WASHINGTON—House Republicans are backing several provisions that could reshape campaign-finance rules ahead of next year’s midterm elections as spending negotiations continue this fall.
The measures are included in a GOP package of spending bills being debated in the House. While the House package is unlikely to advance in the Senate, its provisions could become bargaining chips in the negotiations leading up to the next government-funding deadline, now Dec. 8.
Under one deregulatory measure in the spending package, churches may be able to contribute to candidates without fear of losing their tax-exempt status, furthering President Donald Trump’s promise to “get rid of and totally destroy” a law that forbids such activity.
Other measures included in the bill would continue to prevent the Internal Revenue Service and the Securities and Exchange Commission from implementing rules that would affect political activities of 501(C)(4) nonprofits and publicly traded corporations, respectively.
And the government would still be prohibited from requiring federal contractors to disclose their political contributions and campaign expenditures.
The multiple provisions—called riders—are prompting pushback from campaign-finance watchdogs, who generally favor tighter restrictions on money in politics. The provisions have been sought by religious or business groups, who have argued they are otherwise hamstrung from fully participating in the political process.
Riders are frequently inserted into appropriation bills as a way to pass controversial policies without having them voted on individually, because they would “ride along” with a larger spending bill.
It is unclear which House members inserted the language into the bill, which was drafted by the Republican majority. House Democrats tried to strike many of the provisions but didn’t succeed. The House is expected to debate and possibly vote on a package of spending bills that includes the riders as early as this week.
On Friday, the House passed a bill to fund the government until Dec. 8. Lawmakers hope to pass a longer-term spending bill in December.
“It’s as many riders as has been done in this area. Probably the most,” said Fred Wertheimer, president of the group Democracy 21 and an architect of the 2002 McCain-Feingold campaign-finance overhaul bill. His concern, he said, is that the riders would enable “secret money” to “flow into elections.”
The religious rider would allow churches to skirt the so-called Johnson Amendment. Named after its primary sponsor when he was senator, the late Lyndon Johnson, the 1954 rule prohibits 501(C)(3) nonprofit organizations—such as churches—from endorsing or opposing political candidates. While the IRS has rarely enforced the ban, the rider could give violators a free pass.
The Family Research Council, a conservative Christian group, is lobbying to repeal the Johnson Amendment and has worked with House Majority Whip Steve Scalise (R., La.) to introduce a bill that would do so, according to its website.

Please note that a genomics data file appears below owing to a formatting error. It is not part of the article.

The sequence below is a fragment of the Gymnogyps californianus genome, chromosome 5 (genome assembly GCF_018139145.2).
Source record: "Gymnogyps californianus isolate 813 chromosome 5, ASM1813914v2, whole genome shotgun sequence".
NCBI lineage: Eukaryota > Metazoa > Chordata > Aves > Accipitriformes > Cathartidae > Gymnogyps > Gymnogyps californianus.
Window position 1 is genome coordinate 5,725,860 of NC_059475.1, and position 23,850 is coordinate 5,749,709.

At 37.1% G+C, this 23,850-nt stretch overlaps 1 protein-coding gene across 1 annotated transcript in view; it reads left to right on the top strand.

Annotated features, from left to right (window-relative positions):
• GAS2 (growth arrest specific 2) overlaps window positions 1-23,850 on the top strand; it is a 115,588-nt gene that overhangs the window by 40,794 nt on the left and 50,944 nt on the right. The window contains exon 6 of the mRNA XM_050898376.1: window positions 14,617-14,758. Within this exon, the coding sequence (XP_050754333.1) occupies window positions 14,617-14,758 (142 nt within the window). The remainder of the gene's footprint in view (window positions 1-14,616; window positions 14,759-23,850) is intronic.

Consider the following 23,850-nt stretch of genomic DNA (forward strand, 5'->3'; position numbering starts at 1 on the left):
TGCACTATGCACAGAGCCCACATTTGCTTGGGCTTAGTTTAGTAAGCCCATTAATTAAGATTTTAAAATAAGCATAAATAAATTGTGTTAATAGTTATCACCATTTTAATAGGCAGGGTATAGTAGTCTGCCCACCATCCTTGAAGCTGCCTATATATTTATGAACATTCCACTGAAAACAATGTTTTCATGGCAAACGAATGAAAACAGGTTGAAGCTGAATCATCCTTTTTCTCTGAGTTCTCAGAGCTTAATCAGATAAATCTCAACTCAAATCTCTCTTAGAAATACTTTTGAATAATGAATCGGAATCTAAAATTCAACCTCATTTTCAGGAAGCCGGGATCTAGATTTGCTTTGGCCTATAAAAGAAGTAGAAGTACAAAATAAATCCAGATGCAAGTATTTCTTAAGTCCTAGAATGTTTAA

“A nonprofit organization should not lose its tax-exempt status or be threatened with audits because it exercises its constitutional right to speak in favor of political candidates who share the organization’s values and mission,” the group argues.
|House Majority Whip Steve Scalise (R-La.), shown in May, seeks to prevent ‘unelected IRS bureaucrats from stifling the free speech of religious leaders and others,’ a spokesman said.PHOTO: ALEX BRANDON/ASSOCIATED PRESS|
The group didn’t return a request for comment. A spokesman for Mr. Scalise, who was shot at a congressional baseball practice in June and has been in rehabilitation ever since, said his bill would prevent “unelected IRS bureaucrats from stifling the free speech of religious leaders and others under the auspices of the Johnson Amendment.”
Another provision would continue to prevent the IRS from implementing a long-stalled rule that would better define the limits on political activities of organizations exempt from income taxes under section 501(C)(4) of the tax code. By law, such organizations are supposed to be “operated exclusively” for social-welfare purposes, but the IRS has interpreted the law to allow them to spend as much as 49% of their money on political causes.
Campaign-finance watchdogs like Mr. Wertheimer have pushed the IRS for years to limit its definition of social-welfare spending to eschew political expenditures. The long-running issue gained public notice in 2013, when the IRS apologized for targeting 501(c)(4) applications by tea-party and other conservative groups for closer scrutiny. The IRS subsequently proposed a rule aimed at clarifying limits on political activity by such groups. But many GOP lawmakers—as well as a range of advocacy groups—raised concerns, leading to the congressionally imposed moratorium.
The rider on the rule over disclosure of political spending by corporations wouldn’t allow the SEC to “study, develop, propose, finalize, issue, or implement” the rule-making during the government’s next fiscal year, a stronger prohibition than under existing law.
Business groups including the U.S. Chamber of Commerce have opposed greater disclosure of political activity. They have argued to the SEC that forcing businesses to disclose political giving would hurt companies and their stockholders by “burdening, and in some cases preventing, corporations’ participation in the political process.”
—Kristina Peterson contributed to this article.